False delimma falacies
"Either you're for me or against me."
"In fighting situation, taekwondo practitioners will either kick or punch."
Argumentum ad Ignorantiam
Argumentum ad ignorantiam means "argument from ignorance." This fallacy occurs when it is argued that something must be true, simply because it has not been proven false. Or, vice versa. Lack of proof is not proof. This is not the same as assuming something is false until it has been proved true, as in the justice system where you are assumed innocent until proven guilty. This is a special case of a False Dilemma, since it assumes that all propositions must ether be known to be true or known to be false. For example:
"Of course pet psychics are real. Nobody can prove otherwise."
"Of course pet psychics are fakes. Nobody has shown any proof that they are real."
In scientific investigation, if it is known that an event would produce certain evidence of its having occurred, the absence of such evidence can validly be used to infer that the event did not occur. However, it does not prove it with certainty. For example:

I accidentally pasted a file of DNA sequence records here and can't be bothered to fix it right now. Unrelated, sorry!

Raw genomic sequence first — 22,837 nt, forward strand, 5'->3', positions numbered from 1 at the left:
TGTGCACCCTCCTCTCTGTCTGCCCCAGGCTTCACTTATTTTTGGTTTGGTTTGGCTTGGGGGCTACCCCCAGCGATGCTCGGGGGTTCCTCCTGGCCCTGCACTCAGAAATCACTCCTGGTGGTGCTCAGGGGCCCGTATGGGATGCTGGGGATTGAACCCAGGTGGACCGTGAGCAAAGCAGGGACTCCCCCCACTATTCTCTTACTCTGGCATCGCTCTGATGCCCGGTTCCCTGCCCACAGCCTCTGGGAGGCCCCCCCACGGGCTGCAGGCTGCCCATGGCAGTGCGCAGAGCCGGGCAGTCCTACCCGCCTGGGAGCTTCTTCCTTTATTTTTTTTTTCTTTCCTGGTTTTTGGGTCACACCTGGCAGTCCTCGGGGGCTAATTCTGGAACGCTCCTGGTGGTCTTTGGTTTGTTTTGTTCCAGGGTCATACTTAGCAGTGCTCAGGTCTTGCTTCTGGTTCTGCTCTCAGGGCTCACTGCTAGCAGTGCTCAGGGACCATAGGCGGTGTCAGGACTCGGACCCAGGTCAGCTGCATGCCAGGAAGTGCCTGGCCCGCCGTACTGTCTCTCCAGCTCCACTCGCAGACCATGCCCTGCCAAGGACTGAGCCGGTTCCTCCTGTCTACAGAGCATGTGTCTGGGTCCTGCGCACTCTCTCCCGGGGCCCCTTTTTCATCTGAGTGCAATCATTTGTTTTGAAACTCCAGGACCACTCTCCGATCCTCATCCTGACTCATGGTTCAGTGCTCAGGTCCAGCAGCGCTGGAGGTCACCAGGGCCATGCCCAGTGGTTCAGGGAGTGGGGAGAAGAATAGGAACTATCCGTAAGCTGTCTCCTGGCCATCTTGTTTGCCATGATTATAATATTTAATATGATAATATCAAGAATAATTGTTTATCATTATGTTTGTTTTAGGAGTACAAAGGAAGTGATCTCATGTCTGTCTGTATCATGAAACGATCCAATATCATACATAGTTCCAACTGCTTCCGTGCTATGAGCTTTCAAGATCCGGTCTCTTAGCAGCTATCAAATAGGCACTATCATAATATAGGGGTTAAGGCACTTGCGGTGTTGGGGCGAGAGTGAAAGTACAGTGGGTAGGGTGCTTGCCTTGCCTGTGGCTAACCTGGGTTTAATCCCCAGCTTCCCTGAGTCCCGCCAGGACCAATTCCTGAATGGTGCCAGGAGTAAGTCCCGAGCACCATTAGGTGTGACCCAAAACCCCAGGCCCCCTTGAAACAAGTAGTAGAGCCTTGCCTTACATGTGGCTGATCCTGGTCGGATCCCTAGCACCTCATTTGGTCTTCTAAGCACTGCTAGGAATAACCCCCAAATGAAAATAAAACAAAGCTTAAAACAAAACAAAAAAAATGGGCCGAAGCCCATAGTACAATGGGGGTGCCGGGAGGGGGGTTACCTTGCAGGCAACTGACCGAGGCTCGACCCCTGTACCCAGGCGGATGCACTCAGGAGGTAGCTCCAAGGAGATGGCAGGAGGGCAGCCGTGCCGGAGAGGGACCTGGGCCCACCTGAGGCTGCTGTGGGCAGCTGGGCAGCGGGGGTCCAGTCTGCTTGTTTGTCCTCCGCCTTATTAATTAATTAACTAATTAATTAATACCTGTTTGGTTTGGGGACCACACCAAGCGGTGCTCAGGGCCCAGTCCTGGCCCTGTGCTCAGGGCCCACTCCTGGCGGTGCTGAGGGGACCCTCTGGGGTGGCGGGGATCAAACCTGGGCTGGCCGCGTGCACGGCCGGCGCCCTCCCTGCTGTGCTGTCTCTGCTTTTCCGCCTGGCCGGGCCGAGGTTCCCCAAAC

"A flood as described in the Bible would require an enormous volume of water to be present on the earth. The earth does not have nearly that much water, even if the water frozen into ice at the poles is used. Therefore no such flood occurred."
To show that a proposition P is unacceptable, a sequence of increasingly unacceptable events is shown to follow from P. A slippery slope is an illegitimate use of the "if-then" operator. For example:
"If I make an exception for you then I have to make an exception for everyone."
"If we pass laws against fully-automatic weapons, then it won't be long before we pass laws on all weapons, and then we will begin to restrict other rights, and finally we will end up living in a communist state. Thus, we should not ban fully-automatic weapons."
Two otherwise unrelated points are conjoined and treated as a single proposition. The reader is expected to accept or reject both together, when in reality one is acceptable while the other is not. A complex question is an illegitimate use of the "and" operator. For example:
"Do you support taekwondo and believe it is the best martial art?"
"Have you stopped using steroids?" (This asks two questions: did you use steroids and did you stop?)